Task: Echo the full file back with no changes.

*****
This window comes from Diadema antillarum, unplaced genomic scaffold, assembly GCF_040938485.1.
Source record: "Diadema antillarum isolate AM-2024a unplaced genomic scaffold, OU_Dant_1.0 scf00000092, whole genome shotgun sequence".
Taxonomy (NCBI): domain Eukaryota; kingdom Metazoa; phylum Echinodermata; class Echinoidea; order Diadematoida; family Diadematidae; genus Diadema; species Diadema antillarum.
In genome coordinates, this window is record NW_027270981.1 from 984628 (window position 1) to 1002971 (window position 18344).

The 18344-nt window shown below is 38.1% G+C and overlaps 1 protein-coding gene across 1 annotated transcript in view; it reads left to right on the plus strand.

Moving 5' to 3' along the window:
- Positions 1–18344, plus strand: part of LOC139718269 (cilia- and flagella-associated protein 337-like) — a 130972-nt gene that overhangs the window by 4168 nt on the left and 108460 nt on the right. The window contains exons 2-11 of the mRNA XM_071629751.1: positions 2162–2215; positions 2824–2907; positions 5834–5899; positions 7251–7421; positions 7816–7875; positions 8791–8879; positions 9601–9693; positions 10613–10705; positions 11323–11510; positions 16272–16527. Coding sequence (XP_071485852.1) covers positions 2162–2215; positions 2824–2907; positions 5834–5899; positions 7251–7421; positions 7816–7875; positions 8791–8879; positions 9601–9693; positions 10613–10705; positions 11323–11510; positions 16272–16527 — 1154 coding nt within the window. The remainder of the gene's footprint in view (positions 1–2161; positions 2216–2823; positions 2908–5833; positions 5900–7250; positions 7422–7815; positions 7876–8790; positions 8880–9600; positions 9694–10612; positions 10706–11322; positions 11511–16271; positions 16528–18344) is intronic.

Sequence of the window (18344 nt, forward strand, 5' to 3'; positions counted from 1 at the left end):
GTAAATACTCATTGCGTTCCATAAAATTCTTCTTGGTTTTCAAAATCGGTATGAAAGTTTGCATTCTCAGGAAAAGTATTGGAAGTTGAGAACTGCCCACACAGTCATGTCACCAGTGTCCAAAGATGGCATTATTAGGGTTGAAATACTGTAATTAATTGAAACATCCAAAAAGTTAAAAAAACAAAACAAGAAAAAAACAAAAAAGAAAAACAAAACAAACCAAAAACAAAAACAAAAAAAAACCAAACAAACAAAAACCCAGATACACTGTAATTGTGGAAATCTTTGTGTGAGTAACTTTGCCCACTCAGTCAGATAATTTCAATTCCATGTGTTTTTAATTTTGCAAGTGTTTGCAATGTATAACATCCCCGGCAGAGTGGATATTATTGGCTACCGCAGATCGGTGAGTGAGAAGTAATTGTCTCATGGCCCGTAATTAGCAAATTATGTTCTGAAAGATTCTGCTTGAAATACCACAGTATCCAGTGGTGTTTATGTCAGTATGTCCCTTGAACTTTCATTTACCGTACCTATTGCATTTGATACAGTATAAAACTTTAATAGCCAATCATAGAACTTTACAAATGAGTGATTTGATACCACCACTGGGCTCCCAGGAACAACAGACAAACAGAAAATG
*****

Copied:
This window comes from Diadema antillarum, unplaced genomic scaffold, assembly GCF_040938485.1.
Source record: "Diadema antillarum isolate AM-2024a unplaced genomic scaffold, OU_Dant_1.0 scf00000092, whole genome shotgun sequence".
Taxonomy (NCBI): domain Eukaryota; kingdom Metazoa; phylum Echinodermata; class Echinoidea; order Diadematoida; family Diadematidae; genus Diadema; species Diadema antillarum.
In genome coordinates, this window is record NW_027270981.1 from 984628 (window position 1) to 1002971 (window position 18344).

The 18344-nt window shown below is 38.1% G+C and overlaps 1 protein-coding gene across 1 annotated transcript in view; it reads left to right on the plus strand.

Moving 5' to 3' along the window:
- Positions 1–18344, plus strand: part of LOC139718269 (cilia- and flagella-associated protein 337-like) — a 130972-nt gene that overhangs the window by 4168 nt on the left and 108460 nt on the right. The window contains exons 2-11 of the mRNA XM_071629751.1: positions 2162–2215; positions 2824–2907; positions 5834–5899; positions 7251–7421; positions 7816–7875; positions 8791–8879; positions 9601–9693; positions 10613–10705; positions 11323–11510; positions 16272–16527. Coding sequence (XP_071485852.1) covers positions 2162–2215; positions 2824–2907; positions 5834–5899; positions 7251–7421; positions 7816–7875; positions 8791–8879; positions 9601–9693; positions 10613–10705; positions 11323–11510; positions 16272–16527 — 1154 coding nt within the window. The remainder of the gene's footprint in view (positions 1–2161; positions 2216–2823; positions 2908–5833; positions 5900–7250; positions 7422–7815; positions 7876–8790; positions 8880–9600; positions 9694–10612; positions 10706–11322; positions 11511–16271; positions 16528–18344) is intronic.

Sequence of the window (18344 nt, forward strand, 5' to 3'; positions counted from 1 at the left end):
GTAAATACTCATTGCGTTCCATAAAATTCTTCTTGGTTTTCAAAATCGGTATGAAAGTTTGCATTCTCAGGAAAAGTATTGGAAGTTGAGAACTGCCCACACAGTCATGTCACCAGTGTCCAAAGATGGCATTATTAGGGTTGAAATACTGTAATTAATTGAAACATCCAAAAAGTTAAAAAAACAAAACAAGAAAAAAACAAAAAAGAAAAACAAAACAAACCAAAAACAAAAACAAAAAAAAACCAAACAAACAAAAACCCAGATACACTGTAATTGTGGAAATCTTTGTGTGAGTAACTTTGCCCACTCAGTCAGATAATTTCAATTCCATGTGTTTTTAATTTTGCAAGTGTTTGCAATGTATAACATCCCCGGCAGAGTGGATATTATTGGCTACCGCAGATCGGTGAGTGAGAAGTAATTGTCTCATGGCCCGTAATTAGCAAATTATGTTCTGAAAGATTCTGCTTGAAATACCACAGTATCCAGTGGTGTTTATGTCAGTATGTCCCTTGAACTTTCATTTACCGTACCTATTGCATTTGATACAGTATAAAACTTTAATAGCCAATCATAGAACTTTACAAATGAGTGATTTGATACCACCACTGGGCTCCCAGGAACAACAGACAAACAGAAAATG